I like photographing oddball geese when the opportunity is there. Many are quite interesting looking and get you wondering about the genetics. The Canarsie Pier birds are certainly that (and beautiful), but I can’t see much about them that says Brant. Anyway, I deliberately discounted oddballs from the discussion. Who knows what’s going on with them? If we focus on undeniably wild birds, especially the Greenland / Old World vagrants (and maybe we should add unmated), how many site fidelters (my new term) are we left with? It would make sense that in following winters, a once vagrant Pink-footed Goose, for example, gets it right and follows a flock of Pink-footed Geese to the correct wintering grounds.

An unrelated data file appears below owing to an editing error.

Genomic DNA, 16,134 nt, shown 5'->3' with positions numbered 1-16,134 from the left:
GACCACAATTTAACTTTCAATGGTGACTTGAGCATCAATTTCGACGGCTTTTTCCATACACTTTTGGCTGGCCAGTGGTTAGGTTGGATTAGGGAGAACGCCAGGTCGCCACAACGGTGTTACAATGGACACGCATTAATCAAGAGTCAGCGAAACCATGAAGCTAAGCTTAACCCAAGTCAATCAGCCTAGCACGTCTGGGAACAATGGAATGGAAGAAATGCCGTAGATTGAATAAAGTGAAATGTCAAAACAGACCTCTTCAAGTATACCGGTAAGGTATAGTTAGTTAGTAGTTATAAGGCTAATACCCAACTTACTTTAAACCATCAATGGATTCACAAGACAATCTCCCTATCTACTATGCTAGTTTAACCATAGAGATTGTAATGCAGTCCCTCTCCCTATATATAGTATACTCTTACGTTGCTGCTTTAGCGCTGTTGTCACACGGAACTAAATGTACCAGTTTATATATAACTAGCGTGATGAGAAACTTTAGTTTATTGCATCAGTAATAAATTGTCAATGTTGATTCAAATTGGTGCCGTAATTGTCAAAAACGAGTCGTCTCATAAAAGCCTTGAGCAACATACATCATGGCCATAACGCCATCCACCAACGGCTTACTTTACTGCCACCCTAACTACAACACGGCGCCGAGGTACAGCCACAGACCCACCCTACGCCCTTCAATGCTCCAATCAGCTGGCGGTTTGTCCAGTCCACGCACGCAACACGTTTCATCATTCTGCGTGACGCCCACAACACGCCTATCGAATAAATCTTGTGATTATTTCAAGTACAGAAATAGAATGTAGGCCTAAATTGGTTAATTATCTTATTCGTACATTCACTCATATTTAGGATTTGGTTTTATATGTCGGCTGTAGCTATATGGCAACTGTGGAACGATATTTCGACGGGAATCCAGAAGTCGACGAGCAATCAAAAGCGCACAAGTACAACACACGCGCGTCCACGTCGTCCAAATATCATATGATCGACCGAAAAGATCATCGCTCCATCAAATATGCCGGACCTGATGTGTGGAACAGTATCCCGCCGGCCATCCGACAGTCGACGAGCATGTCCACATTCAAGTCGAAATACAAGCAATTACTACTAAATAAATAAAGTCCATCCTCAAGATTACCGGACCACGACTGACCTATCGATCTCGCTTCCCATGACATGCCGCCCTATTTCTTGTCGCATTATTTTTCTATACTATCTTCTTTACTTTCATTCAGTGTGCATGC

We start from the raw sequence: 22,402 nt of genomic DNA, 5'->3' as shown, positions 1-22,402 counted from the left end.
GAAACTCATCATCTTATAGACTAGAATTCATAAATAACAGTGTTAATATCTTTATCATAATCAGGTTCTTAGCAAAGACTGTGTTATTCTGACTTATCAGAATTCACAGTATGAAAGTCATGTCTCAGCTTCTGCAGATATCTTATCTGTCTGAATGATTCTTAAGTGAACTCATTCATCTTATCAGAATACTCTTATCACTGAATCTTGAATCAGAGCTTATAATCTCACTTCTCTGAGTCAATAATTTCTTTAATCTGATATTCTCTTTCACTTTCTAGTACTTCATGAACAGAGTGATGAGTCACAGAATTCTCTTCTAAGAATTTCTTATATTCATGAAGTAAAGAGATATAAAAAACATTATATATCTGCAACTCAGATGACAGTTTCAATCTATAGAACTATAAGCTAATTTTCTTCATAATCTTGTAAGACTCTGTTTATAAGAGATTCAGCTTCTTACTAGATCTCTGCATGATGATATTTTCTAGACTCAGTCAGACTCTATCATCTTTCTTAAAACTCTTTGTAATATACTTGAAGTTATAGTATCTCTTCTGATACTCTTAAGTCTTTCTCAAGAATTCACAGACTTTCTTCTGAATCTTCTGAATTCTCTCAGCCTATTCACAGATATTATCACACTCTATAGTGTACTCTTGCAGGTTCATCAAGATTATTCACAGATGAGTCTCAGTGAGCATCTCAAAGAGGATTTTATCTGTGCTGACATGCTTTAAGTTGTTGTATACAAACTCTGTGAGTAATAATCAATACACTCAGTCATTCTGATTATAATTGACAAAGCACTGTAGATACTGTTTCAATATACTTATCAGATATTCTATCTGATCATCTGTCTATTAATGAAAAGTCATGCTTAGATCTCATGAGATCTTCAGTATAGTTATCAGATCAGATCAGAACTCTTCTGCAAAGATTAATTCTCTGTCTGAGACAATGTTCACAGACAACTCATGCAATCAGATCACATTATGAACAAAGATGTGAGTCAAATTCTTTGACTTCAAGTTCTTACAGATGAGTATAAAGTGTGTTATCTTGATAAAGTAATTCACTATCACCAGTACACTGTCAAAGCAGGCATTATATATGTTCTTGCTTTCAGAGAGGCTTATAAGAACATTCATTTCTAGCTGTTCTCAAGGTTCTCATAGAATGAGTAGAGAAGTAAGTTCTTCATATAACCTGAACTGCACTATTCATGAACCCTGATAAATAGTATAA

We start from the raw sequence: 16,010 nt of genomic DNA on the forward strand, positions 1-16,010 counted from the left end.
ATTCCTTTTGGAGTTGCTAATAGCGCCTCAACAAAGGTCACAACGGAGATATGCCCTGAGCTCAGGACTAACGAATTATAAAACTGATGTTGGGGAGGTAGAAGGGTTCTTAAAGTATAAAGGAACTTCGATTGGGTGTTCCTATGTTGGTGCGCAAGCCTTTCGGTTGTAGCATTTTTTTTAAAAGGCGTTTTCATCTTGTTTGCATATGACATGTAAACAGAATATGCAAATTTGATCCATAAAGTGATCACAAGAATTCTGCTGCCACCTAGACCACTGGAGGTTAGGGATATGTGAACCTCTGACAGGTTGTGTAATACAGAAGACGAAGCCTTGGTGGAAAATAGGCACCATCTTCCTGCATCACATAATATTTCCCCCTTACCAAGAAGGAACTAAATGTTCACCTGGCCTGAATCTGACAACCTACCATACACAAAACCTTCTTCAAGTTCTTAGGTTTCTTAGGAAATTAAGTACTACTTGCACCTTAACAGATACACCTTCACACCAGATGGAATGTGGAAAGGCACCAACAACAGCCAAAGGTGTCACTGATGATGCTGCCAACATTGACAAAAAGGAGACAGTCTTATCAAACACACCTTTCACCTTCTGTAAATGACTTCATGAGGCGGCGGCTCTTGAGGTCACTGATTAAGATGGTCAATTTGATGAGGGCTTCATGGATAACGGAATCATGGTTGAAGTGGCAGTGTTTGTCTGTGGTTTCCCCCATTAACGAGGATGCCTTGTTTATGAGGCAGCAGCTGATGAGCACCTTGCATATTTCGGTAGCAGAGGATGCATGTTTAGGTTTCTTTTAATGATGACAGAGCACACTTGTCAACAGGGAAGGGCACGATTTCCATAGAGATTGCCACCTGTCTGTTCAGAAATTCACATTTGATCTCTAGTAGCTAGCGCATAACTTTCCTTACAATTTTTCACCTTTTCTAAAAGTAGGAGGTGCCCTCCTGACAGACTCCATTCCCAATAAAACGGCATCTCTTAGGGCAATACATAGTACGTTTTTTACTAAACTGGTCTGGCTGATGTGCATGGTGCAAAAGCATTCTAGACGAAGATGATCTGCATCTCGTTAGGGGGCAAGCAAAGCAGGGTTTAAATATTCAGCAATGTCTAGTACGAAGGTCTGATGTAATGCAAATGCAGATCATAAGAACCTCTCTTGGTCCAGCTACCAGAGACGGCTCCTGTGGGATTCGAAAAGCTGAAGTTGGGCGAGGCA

Steve From: Timothy Healy [mailto:tp...@cornell.edu] Sent: Tuesday, December 31, 2019 5:00 PM To: Steve Walter <swalte...@verizon.net> Cc: NYSBIRDS <nysbird...@list.cornell.edu> Subject: Re: [nysbirds-l] Awareness - Site Fidelity While Steve is correct that wintering geese are often highly mobile, traveling large distances between roosting lakes and feeding grounds throughout each winter, I know of four additional birds at two additional sites that have shown strong sight fidelity. I have documented the return of a recognizable individual Cackling Goose and an associated Canada (possible mate?) at Hendrickson Park in Nassau for four winters now. Many Brooklyn borders are familiar of course with the pair of Brant x Snow Goose hybrids (affectionately dubbed “Bro Geese”) at Canarsie Pier. There are exceptions to every rule! Cheers! -Tim H On Dec 31, 2019, at 4:12 PM, Steve Walter <swalte...@verizon.net <mailto:swalte...@verizon.net> > wrote: I have to disagree in the case of wintering geese. I don’t keep tabs on every rare goose that turns up on Long Island. I best remember those on the western part of the island, especially those that I’ve photographed. Looking at my records of photographed rarities (and even Snow Geese in unusual places), and to the best of my recollection otherwise, I can’t find examples of geese that have returned to the same site in a following winter – but for one exception. This was the believed to be Brant – Cackling Goose hybrid that returned to Flushing Meadows for many years. What’s more, it appears to me that geese will relocate during the same winter. Lots of examples of rarities first appearing at a site in mid-winter, while others disappear. That said, it should be expected that in highly favored congregation points – a Belmont Lake for example – more total geese would lead to a greater chance of a same rare species reoccurrence (which might or might not be the same individual). One could also pay attention to banded Canada Geese. I sort of do, but I don’t have well organized records to refer to at the moment. Steve Walter -- NYSbirds-L List Info: <http://www.northeastbirding.com/NYSbirdsWELCOME.htm> Welcome and Basics <http://www.northeastbirding.com/NYSbirdsRULES.htm> Rules and Information <http://www.northeastbirding.com/NYSbirdsSubscribeConfigurationLeave.htm> Subscribe, Configuration and Leave Archives: The Mail Archive <http://email@example.com/maillist.html> <http://www.surfbirds.com/birdingmail/Group/NYSBirds-L> Surfbirds <http://birding.aba.org/maillist/NY01> ABA Please submit your observations to <http://ebird.org/content/ebird/> eBird! -- -- NYSbirds-L List Info: http://www.NortheastBirding.com/NYSbirdsWELCOME.htm http://www.NortheastBirding.com/NYSbirdsRULES.htm http://www.NortheastBirding.com/NYSbirdsSubscribeConfigurationLeave.htm ARCHIVES: 1) http://firstname.lastname@example.org/maillist.html 2) http://www.surfbirds.com/birdingmail/Group/NYSBirds-L 3) http://birding.aba.org/maillist/NY01 Please submit your observations to eBird: http://ebird.org/content/ebird/ --